Wristwatch restoration, servicing and repair

Archive for the ‘Military’ Category

Bulova MIL-W-3818A (Bulova Cal. 10BNCH)…

I’ve written about a couple of US military issued watches in the past and here’s another one, this time from Bulova.

(Click pictures to enlarge)

Bulova produced watches for ‘general purpose use’ by the US Army, Navy and Air Force in accordance with the US military specification MIL-W-3818A. Although the year of production isn’t engraved on the caseback of this model they can be dated quite accurately as the MIL-W3818A specification was first introduced in March 1956 and was revised to become the MIL-W-3818B in October 1962, meaning that any Bulova bearing a MIL-W-3818A inscription will have been made between those two dates.

Although Bulova submitted a watch in 1962 for testing against the new requirements, it didn’t meet the exacting standard and the Benrus DTU-2A/P became the watch issued under the MIL-W-3818B specification. (For any interested parties I wrote about the Benrus DTU-2A/P on the blog a few years ago, that post here.)

As with previous US military watches the caseback on the Bulova is engraved with plenty of information including the MIL-W-3818A specification number, the Serial Number, Federal Stock Number and the Contract Number under which the watch was produced.

Inside the caseback the movement is protected by a substantial dust cover…

… which when removed, reveals a 15 jewel manually wound calibre, the Bulova cal. 10BNCH. In this case complete and running but quite dirty.

The cal. 10BNCH was produced in two variants, the 15 jewel calibre seen here and also a 17 jewel version which was used in another military watch, the A17A, produced by Bulova specifically for use by the US Air Force.

It’s worth taking a small detour here to point out the differences between the two as they appear almost identical and it’s important to know what to look out for if you were to buy (or sell) one of these watches. As well as having the 17 jewel 10BNCH movement, the A17A was fitted with straight hands with a defined point and a second hand with a ball at one end and an luminous arrow at the tip.

They were produced in accordance with the MIL-W-6433A specification which was more stringent in terms of testing than the 3818 specification. All A17A watches should be clearly marked on the caseback with the model and specification numbers and also with ‘WATCH NAVIG.’ which denotes that they were produced specifically for use by navigators and pilots.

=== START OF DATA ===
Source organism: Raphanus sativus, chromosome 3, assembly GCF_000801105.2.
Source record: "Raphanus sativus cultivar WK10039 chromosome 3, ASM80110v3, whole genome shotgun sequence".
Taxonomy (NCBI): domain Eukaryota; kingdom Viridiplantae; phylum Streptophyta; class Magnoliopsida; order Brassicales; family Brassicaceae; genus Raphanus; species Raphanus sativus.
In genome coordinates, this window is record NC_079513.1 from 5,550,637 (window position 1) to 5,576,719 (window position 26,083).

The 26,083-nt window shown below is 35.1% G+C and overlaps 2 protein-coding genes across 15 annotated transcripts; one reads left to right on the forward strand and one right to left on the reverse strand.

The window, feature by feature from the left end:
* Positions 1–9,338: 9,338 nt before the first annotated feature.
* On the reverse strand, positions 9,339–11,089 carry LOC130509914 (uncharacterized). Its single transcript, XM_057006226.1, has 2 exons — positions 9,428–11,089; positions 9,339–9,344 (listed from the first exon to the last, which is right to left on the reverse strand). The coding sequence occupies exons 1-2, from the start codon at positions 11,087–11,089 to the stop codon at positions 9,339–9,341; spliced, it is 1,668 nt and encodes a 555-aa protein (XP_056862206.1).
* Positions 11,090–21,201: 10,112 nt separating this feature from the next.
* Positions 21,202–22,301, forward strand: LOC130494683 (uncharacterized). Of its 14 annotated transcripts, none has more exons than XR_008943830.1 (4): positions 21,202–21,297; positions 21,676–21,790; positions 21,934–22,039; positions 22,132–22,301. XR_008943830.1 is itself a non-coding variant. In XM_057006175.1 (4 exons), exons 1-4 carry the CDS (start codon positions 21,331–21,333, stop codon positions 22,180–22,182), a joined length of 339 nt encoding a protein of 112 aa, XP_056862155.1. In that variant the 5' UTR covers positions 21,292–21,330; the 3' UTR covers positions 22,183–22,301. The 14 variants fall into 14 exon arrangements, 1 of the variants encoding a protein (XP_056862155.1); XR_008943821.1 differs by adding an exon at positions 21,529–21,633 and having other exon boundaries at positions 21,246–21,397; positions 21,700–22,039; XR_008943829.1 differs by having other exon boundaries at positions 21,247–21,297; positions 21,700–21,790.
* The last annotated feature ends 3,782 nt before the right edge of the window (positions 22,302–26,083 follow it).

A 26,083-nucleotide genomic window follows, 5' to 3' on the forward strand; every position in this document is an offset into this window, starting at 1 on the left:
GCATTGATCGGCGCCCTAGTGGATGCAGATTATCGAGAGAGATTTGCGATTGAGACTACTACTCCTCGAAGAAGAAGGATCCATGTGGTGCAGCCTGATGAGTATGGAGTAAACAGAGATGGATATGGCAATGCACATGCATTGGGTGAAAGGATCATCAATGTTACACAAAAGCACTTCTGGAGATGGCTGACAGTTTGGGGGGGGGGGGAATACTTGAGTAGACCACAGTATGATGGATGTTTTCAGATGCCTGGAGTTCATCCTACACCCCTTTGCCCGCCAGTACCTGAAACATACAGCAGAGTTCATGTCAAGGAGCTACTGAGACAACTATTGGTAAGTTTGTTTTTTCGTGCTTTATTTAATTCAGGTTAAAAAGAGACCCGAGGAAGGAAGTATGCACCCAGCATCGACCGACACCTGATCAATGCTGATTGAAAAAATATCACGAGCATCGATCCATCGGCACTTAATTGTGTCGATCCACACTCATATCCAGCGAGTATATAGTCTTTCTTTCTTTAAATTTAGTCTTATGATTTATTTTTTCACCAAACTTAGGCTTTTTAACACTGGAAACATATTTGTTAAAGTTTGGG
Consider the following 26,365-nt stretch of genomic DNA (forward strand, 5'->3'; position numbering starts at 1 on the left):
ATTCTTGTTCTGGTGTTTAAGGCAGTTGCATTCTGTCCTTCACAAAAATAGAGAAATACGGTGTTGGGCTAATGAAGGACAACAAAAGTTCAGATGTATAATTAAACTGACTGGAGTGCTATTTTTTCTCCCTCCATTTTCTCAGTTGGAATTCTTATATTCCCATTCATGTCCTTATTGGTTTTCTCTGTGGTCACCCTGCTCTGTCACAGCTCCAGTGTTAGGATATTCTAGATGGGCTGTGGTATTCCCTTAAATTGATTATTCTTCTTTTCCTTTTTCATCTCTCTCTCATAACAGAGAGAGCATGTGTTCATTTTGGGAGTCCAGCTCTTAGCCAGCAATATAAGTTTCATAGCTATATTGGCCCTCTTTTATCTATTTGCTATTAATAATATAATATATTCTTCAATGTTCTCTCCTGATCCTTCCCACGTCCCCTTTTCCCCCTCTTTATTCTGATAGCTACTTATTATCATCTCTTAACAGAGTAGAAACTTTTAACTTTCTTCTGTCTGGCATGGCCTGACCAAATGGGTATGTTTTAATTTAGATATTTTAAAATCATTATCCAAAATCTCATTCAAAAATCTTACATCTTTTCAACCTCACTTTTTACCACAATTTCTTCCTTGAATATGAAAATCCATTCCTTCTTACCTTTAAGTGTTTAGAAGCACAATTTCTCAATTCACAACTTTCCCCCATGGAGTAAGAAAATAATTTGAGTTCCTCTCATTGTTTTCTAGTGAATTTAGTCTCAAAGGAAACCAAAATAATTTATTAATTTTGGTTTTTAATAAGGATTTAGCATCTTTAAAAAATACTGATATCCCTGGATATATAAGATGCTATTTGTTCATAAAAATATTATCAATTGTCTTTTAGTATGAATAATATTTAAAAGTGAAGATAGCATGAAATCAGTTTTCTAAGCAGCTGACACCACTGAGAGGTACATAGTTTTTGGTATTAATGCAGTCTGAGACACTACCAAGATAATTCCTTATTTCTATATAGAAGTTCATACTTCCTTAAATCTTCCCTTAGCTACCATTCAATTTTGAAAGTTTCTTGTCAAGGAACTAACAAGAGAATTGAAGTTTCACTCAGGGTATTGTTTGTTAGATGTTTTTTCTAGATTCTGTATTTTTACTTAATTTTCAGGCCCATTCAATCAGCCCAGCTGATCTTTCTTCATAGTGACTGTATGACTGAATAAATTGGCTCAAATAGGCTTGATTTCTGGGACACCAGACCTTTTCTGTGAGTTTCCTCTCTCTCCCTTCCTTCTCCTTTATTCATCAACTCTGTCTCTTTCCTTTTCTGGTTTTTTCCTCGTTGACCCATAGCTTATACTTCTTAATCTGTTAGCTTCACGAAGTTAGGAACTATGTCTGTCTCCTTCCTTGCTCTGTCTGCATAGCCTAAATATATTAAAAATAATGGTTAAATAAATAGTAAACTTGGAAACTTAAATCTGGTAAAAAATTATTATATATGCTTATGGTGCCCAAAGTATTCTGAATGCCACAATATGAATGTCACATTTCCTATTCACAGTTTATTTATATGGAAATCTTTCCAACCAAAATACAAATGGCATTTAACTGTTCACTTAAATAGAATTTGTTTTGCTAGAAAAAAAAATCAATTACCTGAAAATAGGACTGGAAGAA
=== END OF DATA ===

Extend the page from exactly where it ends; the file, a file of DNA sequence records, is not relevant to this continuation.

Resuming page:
Getting back to the 10BNCH calibre, in most cases manufacturers modified an existing ‘civilian’ calibre to make it adhere to the military specification, ie. adding shock protection and/or a hacking mechanism. However  from my limited research it seems that Bulova produced the cal. 10BNCH specifically for use in their military wristwatches.

I’m always intrigued by the diversity of hacking mechanisms designs in mechanical watches and the one in the 10BNCH consists of two pivoting levers and a shared tension spring.

When the crown is pulled out the tension on the spring is released and the levers are forced apart, the lever on the left arresting the balance. Simple but effective.

With the movement serviced, the case cleaned and the crystal polished it was time to rebuild. Although the lume on the dial numerals had obviously deteriorated and the lume in the hands had been replaced at some point, it was all still in a stable condition and was left to preserve the history of the watch.

One thing I like about this watch is that the crown gasket isn’t contained inside the crown as it is in most watches making it very difficult to get out once it has hardened after several decades in-situ. On the Bulova case the gasket is contained inside a screwed-in section in the case tube, the seal being made between the gasket and the central section of the crown which makes changing it a breeze regardless of how hard it is – great!

Here’s the watch all cleaned up. What isn’t clear from the pictures is the size of the watch. At just 32mm in diameter (excluding the crown) and with a lug width of 16mm it is pretty small by modern standards but perfectly wearable.

Finally, it’s worth noting that most Bulova watches can be dated accurately as they have a coded date letter and number on either the case or movement – the movement in this watch has the code “M1”, dating it to 1961. The letter “L” denotes the 1950’s, “M” the 60’s, “N” the 70’s and so on. For example, “L5” would be 1955, “M7” 1967 and “N1”, 1971.

Rich.

** Many thanks to Rick Cole for letting me feature his watch on the blog. **


Dodane Type 21 Chronograph (Valjoux Cal. 235)…

Another military watch on the blog and another new brand, this time it’s Dodane.

(Click pictures to enlarge)

Dodane is a French watchmaking company with a rich history. Founded in 1857, five generations of the family have been involved with the development of the Dodane brand which is still in business today. Originally opened as a watchmaking and ebauche workshop in the Doubs region of France, the company has relocated twice, first to Morteau in 1905 and later to Besançon where the company is still located today.

Well known for their links with the armed forces and aviation in particular, Dodane has been supplying chronographs and instruments to military personnel for decades, making them one of the longest standing suppliers to NATO.